Self-Replicating Malware Found in Linksys Routers


A recent alert issued by the Sans Institute reveals that some Linksys Routers,

specifically the Linksys E class, including the E1000, E1200, and E2400 routers, are falling victim to a self-replicating malware that researchers have named “The Moon.” Routers running the latest 2.0.06 version of Linksys firmware don’t seem to be affected by this malware.

“We do not know for sure if there is a command and control channel yet,” Johannes Ullrich wrote in the update. “But the worm appears to include strings that point to a command and control channel. The worm also includes basic HTML pages with images that look benign and more like a calling card. They include images based on the movie “The Moon” which we used as a name for the worm.”

This worm works by scanning the network for vulnerable devices and then infects those devices too. The exploit may change the DNS server on the routers to Google’s DNS.

Most infected devices are experiencing heavy outbound scanning on port 80 and 8080, and inbound attempts to random ports below 1024. If you would like to see if your device is infected enter the following command in Terminal (Mac) or Command Prompt (Windows):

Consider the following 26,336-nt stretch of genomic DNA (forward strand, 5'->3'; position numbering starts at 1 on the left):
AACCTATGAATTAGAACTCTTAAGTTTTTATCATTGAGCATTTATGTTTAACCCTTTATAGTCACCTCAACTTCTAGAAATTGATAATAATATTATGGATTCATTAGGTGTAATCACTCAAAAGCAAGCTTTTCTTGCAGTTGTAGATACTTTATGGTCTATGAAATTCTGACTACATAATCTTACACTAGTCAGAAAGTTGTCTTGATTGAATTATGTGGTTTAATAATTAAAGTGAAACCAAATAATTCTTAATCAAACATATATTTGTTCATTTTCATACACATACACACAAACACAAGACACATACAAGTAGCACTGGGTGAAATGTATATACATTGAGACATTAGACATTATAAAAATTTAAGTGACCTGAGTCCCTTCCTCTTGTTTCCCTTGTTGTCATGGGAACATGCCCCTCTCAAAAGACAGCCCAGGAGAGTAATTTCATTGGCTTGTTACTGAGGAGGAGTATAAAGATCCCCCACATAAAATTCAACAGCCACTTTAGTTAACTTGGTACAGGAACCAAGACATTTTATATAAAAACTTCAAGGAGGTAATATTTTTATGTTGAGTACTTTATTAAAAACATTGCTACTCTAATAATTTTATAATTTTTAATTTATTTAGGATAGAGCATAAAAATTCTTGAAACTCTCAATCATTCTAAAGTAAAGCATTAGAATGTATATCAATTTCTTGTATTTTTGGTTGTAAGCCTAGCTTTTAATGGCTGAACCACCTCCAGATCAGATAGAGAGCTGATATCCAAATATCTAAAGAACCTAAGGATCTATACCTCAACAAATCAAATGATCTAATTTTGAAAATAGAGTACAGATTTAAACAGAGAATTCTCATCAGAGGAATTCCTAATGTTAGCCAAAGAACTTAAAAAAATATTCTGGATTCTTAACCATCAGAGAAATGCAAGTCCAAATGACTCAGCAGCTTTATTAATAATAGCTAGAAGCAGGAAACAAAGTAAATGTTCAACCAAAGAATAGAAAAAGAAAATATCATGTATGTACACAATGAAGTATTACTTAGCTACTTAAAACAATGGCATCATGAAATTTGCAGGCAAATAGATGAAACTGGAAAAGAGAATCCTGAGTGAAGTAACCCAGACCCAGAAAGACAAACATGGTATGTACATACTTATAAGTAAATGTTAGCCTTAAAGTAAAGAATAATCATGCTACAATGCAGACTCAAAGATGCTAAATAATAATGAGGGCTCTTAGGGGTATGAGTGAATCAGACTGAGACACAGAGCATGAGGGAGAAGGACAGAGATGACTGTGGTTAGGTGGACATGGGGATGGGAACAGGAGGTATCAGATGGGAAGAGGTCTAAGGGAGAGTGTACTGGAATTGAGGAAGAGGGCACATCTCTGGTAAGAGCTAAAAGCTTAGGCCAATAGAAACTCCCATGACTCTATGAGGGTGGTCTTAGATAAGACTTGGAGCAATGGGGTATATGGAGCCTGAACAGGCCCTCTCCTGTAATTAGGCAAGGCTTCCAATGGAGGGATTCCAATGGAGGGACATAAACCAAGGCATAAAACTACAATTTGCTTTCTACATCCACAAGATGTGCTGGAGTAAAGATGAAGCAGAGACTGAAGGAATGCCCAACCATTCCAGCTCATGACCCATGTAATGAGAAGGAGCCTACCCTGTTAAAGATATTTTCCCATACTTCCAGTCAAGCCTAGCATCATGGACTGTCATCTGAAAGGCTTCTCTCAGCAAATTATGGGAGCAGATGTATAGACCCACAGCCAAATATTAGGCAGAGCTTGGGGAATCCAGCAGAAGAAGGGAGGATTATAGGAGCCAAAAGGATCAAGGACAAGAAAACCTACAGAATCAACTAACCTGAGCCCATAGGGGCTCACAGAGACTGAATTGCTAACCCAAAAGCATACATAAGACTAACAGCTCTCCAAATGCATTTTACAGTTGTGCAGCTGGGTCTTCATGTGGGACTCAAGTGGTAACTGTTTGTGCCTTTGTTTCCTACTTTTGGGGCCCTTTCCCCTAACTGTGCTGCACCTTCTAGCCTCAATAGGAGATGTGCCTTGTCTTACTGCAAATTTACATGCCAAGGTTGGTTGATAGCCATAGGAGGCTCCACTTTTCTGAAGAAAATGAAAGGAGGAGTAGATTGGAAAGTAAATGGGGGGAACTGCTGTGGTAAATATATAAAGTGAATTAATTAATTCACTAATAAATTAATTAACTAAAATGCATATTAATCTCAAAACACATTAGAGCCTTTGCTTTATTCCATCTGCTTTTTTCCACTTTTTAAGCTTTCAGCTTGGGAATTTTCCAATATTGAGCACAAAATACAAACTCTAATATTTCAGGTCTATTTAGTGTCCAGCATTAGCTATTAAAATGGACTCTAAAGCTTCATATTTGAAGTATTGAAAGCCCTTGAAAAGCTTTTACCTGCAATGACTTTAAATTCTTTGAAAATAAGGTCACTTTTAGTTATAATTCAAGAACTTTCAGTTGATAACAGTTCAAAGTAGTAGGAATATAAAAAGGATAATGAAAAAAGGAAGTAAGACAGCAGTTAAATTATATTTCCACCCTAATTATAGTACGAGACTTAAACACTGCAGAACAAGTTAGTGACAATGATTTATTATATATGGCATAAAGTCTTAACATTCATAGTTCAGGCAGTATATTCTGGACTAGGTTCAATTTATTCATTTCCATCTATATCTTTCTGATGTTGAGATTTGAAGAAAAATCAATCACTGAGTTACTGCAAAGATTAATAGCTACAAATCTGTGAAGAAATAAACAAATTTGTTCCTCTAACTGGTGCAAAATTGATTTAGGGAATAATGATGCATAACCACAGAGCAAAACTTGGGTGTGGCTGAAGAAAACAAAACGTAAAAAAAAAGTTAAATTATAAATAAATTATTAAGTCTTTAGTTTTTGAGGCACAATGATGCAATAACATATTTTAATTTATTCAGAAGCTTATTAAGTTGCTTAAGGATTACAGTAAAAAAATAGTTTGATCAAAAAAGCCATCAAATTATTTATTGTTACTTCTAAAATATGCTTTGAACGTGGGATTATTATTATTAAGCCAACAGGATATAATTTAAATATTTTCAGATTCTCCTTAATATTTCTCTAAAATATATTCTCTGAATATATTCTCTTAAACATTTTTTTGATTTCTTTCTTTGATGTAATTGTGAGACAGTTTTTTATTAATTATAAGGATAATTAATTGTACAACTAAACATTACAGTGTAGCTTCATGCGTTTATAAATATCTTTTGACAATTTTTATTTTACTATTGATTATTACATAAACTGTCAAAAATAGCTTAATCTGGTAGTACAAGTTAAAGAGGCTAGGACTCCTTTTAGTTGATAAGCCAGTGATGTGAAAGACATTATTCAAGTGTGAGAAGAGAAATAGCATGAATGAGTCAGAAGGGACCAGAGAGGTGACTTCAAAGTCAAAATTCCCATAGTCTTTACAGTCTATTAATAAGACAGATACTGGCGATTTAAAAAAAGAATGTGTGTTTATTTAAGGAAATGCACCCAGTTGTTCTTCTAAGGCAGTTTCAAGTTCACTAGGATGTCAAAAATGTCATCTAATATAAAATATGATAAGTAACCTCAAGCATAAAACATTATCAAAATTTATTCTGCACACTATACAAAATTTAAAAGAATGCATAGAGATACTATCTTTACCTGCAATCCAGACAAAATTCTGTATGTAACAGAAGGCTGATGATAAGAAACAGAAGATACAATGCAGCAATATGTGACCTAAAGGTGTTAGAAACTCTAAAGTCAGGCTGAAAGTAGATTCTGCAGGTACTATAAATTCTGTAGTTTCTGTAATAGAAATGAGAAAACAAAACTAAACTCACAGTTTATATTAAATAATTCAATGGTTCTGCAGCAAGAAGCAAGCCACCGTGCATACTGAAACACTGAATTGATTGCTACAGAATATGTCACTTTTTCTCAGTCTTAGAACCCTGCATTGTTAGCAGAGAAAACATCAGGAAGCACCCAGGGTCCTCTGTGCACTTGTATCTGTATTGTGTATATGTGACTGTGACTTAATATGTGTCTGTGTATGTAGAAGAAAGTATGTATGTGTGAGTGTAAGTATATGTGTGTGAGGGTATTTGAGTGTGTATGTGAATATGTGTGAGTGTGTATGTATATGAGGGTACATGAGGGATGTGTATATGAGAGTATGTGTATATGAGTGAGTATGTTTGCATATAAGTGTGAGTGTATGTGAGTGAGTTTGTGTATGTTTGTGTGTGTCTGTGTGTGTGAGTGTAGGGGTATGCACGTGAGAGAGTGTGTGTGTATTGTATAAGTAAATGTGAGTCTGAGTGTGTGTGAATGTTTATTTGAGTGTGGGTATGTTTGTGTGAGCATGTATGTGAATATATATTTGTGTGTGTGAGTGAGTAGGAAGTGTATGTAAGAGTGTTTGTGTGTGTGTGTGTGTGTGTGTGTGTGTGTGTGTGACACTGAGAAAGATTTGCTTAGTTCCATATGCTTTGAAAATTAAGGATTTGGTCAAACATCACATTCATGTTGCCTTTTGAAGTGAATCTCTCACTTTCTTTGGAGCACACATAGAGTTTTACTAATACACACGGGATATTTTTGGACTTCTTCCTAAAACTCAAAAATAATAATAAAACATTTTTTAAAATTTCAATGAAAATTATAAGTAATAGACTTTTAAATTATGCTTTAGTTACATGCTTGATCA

echo "GET /HNAP1/ HTTP/1.1\r\nHost: test\r\n\r\n" | nc routerip 8080

If you get a response with XML HNAP your router may be vulnerable.

It may be time to update your firmware and restart your router. Unfortunately, there is no update available for E1000 models, since they are no longer supported.  To learn more about this exploit and what you can do to help if you own one of the affected routers,  please visit the Sans Institute website.

One Comment.
  1. Kit Pierce

    While Linksys may not provide support for the E1000 any longer, replacing your firmware with an alternate (such as DD-WRT) is still a very solid choice. Note, this will require some technical aptitude and could result in a broken router… but if you’ve been hacked already, some would consider that a wash. 😀

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